My firefighting friends in California had a great question for me. Here are my thoughts.

What a tragedy to lose a fellow firefighter, emergency medic, or law enforcement officer, let alone a member of the armed forces. However, it does happen and all to often. Since we know that death comes to us all and that it is just a matter of when, it is a good idea to be as prepared as possible. We will concentrate on the earthly traditions following a death, although each individual must give a thought to his everlasting soul before time runs out.

Tradition holds that warriors are draped with the colors under which they fought. That is why our US military service members and veterans have flag-draped caskets. Whether or not one believes, as Marine Corps Major General Smedley D. Butler once said, “War is a racket”, is not the issue. The issue is about rendering respect. Your politics, my politics have zero to do with the situation. This is also why we stand at the appropriate time.

1 Peter 2:17 Show proper respect to everyone.

Romans 13:7 Give to everyone what you owe them: if respect, then respect; if honor, then honor.

First responders are also “in the fight” in the form of serving the public safety interest on a daily basis. Again, good/bad are not the issue.

Members of the US military receive the American flag. First responders have a choice. If the deceased individual has not made a choice, the family is then asked. If they do not have a preference, the American flag is the default. The choices for first responders are their state and city flags.

NOTE: check your local guidance for any special flag fold procedures. Some states have them, most do not. For any state/municipality without guidance, the rectangle fold is standard, keeping the triangle fold reserved for the American flag. Yes, guidance can dictate the triangle fold.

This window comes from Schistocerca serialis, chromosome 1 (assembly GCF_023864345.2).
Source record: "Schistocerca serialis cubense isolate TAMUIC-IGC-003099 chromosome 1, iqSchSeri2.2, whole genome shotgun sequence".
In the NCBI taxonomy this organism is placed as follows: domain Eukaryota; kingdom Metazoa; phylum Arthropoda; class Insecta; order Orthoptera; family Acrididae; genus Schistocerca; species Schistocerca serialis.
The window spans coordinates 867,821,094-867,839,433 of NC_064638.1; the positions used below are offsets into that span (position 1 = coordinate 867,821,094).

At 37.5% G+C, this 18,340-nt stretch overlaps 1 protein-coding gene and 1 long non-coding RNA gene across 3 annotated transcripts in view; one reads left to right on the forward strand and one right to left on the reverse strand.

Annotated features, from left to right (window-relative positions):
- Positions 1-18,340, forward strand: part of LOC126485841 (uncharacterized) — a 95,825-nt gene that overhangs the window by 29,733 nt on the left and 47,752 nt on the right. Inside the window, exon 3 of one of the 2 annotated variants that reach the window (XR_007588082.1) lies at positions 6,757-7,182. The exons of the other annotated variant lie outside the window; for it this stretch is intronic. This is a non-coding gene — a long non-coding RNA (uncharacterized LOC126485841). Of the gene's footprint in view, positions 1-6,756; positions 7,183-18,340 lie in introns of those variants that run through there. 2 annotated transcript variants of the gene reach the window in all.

When?
The question then becomes, when does the body of the deceased get draped with the flag?

AZ "Hotshots"
AZ “Hotshots”

Tragedy struck the Arizona firefighting community a few years ago and it reverberated with firefighters throughout the world. Nineteen firefighters fighting wildfires lost their lives in unimaginable circumstances. This picture is from an unknown source. Some, were horrified that the picture was posted on social media. Read more about that by clicking here. I’m using this photo as an educational example.

Once the dead first responder is discovered, the remains must be moved to a staging area for transportation preparations. At that point, it would be appropriate to cover the remains with a flag. It would also be appropriate to begin Casket Watch at this time.

The deceased do not care, it’s about the family, both relatives and beyond. Showing the utmost care and respect are the best things one can do in these terrible situations. Carrying one or two interment flags (5′ x 9 1/2′) in a vehicle or apparatus is part of preparing for the worst.

There are two types of material for flags, plastic-based and cotton. I highly suggest never giving anything other than a large-star cotton flag to the family. In the field, there is a possibility of the flag becoming soiled. Dry cleaning is perfectly acceptable. If a rayon-type flag is used it is slippery, does not fold well and is quite light. Cotton is heavier. It may be necessary to tuck the flag underneath the body bag or maybe to weight it down with a couple of stones while in the field to prevent it from leaving the remains. While it is not the best situation, I will leave that decision up to those who have to deal with losing a brother- or sister-in arms: do you even place the flag right then and there and does it need weighting down or do you simply wait until the body is in the coroner’s vehicle.

Training and Education for Drill Teams and Honor Guard Units